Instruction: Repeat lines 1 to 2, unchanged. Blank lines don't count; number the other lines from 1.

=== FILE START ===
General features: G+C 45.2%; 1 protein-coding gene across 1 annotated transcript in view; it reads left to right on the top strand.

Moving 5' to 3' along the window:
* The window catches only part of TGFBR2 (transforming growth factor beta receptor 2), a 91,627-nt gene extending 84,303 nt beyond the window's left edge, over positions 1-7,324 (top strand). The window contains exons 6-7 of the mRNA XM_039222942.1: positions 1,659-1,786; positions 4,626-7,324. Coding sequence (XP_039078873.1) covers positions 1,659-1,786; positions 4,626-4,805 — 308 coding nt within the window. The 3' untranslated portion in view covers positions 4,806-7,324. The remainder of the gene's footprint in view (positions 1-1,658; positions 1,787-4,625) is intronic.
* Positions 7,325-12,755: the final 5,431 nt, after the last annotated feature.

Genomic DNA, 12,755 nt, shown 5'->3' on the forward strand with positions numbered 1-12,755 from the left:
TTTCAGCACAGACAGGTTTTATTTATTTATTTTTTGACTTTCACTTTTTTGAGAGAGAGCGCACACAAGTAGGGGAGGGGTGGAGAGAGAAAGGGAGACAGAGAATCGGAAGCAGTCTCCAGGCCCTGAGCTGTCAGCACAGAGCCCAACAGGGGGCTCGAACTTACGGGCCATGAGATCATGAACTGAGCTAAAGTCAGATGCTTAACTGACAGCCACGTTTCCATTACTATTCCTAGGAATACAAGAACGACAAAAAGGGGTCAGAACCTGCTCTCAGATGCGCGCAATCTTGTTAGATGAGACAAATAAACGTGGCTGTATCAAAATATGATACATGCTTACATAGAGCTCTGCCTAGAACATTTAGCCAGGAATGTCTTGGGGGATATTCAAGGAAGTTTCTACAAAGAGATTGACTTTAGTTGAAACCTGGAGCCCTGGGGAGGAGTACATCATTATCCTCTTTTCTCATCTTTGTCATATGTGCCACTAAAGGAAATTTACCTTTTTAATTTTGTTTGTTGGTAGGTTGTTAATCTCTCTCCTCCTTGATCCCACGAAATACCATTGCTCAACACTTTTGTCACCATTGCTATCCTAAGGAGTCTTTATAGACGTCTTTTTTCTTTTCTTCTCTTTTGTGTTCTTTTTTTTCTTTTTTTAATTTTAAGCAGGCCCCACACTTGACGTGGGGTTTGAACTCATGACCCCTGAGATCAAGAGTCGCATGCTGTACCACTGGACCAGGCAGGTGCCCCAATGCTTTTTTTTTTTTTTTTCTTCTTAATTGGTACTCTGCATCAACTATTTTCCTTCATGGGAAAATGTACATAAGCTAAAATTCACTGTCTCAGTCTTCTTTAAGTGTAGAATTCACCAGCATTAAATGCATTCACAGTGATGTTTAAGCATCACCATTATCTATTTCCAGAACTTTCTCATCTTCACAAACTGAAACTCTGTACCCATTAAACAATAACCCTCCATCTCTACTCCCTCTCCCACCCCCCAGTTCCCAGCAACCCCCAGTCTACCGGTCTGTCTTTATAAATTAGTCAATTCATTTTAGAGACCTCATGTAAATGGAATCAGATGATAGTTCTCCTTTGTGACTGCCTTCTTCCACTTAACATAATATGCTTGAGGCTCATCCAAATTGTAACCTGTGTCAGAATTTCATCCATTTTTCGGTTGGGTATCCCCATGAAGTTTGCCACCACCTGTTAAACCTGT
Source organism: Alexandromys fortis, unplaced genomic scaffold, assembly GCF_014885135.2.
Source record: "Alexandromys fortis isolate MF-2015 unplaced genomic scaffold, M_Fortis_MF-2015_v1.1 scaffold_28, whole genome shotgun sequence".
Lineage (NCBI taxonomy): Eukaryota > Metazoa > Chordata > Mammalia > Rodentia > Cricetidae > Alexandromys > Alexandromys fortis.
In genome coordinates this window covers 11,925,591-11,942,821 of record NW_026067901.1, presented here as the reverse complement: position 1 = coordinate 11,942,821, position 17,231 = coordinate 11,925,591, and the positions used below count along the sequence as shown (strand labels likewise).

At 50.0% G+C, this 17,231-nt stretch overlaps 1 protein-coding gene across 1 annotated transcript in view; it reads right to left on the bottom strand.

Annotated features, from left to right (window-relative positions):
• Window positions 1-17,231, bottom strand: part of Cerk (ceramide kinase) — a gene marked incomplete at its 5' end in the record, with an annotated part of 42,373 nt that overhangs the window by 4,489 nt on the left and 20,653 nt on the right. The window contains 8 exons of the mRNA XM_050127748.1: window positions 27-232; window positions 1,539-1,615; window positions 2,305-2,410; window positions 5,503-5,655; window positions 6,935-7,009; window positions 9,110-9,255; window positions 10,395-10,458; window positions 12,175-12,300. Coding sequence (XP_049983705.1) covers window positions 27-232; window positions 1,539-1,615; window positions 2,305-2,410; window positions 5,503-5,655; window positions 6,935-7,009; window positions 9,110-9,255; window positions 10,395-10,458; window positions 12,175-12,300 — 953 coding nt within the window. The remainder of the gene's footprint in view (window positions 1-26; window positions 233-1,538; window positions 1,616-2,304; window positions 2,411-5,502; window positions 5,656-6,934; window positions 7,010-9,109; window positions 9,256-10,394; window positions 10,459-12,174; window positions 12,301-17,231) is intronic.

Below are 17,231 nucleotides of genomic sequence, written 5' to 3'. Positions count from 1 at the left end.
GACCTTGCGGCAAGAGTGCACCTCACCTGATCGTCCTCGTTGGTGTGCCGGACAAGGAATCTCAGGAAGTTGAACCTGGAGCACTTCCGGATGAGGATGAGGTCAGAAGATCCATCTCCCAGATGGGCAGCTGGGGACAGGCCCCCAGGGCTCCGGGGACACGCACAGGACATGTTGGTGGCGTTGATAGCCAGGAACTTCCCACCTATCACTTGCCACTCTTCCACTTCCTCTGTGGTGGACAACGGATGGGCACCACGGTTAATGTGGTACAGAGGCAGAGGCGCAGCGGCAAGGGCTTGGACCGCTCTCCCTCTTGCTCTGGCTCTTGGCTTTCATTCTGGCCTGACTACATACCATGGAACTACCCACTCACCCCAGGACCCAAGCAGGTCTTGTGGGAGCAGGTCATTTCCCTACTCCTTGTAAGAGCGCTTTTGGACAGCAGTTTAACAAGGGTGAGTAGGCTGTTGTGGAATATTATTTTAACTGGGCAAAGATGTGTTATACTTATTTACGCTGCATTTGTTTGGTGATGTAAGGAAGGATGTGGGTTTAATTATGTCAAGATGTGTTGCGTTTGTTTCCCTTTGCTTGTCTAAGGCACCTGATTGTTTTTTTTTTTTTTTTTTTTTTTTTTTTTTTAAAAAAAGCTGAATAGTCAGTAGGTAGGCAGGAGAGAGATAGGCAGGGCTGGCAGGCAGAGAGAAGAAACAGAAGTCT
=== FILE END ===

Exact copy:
General features: G+C 45.2%; 1 protein-coding gene across 1 annotated transcript in view; it reads left to right on the top strand.

Moving 5' to 3' along the window: